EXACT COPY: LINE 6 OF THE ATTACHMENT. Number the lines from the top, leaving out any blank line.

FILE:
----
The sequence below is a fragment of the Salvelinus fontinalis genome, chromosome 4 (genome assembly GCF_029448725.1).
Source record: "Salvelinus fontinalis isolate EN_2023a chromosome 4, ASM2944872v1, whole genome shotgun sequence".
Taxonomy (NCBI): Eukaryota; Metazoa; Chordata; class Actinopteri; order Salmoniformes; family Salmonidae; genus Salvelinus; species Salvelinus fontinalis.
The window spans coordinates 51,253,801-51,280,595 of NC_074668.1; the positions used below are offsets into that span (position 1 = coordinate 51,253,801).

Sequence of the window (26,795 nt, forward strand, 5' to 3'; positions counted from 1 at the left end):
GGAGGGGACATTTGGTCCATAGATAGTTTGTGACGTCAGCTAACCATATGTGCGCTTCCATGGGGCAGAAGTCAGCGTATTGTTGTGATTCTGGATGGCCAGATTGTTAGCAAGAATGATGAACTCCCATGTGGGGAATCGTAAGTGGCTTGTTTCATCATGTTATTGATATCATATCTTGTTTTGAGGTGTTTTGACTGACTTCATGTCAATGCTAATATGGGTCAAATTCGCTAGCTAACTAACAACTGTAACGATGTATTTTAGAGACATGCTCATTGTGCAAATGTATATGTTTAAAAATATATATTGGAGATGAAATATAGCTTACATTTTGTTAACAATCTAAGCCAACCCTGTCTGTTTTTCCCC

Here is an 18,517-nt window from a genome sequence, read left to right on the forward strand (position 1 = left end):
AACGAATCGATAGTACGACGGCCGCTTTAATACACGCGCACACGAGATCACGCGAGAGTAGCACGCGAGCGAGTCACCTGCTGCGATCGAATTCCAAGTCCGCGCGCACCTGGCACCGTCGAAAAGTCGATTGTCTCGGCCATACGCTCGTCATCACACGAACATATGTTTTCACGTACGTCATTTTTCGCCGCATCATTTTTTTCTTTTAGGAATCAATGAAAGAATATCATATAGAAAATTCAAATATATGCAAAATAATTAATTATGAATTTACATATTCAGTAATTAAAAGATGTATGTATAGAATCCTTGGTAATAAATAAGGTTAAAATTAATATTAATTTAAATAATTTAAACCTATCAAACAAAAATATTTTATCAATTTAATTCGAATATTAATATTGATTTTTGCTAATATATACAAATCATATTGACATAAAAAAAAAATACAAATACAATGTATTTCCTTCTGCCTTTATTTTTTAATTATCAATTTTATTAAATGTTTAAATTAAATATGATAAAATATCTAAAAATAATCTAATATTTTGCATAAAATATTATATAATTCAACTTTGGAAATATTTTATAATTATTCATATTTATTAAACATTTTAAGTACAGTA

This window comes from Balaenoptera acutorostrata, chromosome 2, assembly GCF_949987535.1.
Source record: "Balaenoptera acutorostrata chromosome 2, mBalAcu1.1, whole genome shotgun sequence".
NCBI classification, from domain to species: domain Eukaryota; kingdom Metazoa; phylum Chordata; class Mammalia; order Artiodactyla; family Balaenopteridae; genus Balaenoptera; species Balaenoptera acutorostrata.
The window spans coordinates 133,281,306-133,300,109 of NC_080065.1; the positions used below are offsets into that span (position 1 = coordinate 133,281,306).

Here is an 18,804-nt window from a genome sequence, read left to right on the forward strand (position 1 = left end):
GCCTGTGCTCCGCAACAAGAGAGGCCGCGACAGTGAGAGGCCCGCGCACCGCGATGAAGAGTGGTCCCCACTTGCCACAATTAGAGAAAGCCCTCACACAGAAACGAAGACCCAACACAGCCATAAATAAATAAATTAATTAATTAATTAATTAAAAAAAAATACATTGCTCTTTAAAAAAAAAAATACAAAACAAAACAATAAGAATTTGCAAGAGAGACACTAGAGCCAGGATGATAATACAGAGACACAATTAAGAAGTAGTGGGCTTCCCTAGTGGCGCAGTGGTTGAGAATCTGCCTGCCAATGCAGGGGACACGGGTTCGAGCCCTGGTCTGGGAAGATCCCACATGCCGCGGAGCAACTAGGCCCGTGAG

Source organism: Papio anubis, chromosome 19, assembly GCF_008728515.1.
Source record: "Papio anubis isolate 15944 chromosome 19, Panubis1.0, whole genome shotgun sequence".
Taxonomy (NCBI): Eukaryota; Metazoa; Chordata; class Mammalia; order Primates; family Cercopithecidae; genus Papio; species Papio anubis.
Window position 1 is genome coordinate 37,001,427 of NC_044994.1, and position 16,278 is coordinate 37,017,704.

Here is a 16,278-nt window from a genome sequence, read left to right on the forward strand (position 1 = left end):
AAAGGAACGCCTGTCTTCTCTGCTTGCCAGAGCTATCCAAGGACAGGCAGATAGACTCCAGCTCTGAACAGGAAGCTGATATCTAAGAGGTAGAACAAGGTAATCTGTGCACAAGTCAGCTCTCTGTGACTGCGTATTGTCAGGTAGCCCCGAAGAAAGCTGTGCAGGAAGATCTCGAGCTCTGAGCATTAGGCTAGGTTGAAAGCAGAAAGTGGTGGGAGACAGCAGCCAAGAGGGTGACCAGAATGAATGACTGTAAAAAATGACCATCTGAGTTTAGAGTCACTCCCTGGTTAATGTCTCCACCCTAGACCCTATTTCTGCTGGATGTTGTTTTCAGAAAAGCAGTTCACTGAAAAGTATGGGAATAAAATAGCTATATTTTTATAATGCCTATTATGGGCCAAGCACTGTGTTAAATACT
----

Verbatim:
GGAGGGGACATTTGGTCCATAGATAGTTTGTGACGTCAGCTAACCATATGTGCGCTTCCATGGGGCAGAAGTCAGCGTATTGTTGTGATTCTGGATGGCCAGATTGTTAGCAAGAATGATGAACTCCCATGTGGGGAATCGTAAGTGGCTTGTTTCATCATGTTATTGATATCATATCTTGTTTTGAGGTGTTTTGACTGACTTCATGTCAATGCTAATATGGGTCAAATTCGCTAGCTAACTAACAACTGTAACGATGTATTTTAGAGACATGCTCATTGTGCAAATGTATATGTTTAAAAATATATATTGGAGATGAAATATAGCTTACATTTTGTTAACAATCTAAGCCAACCCTGTCTGTTTTTCCCC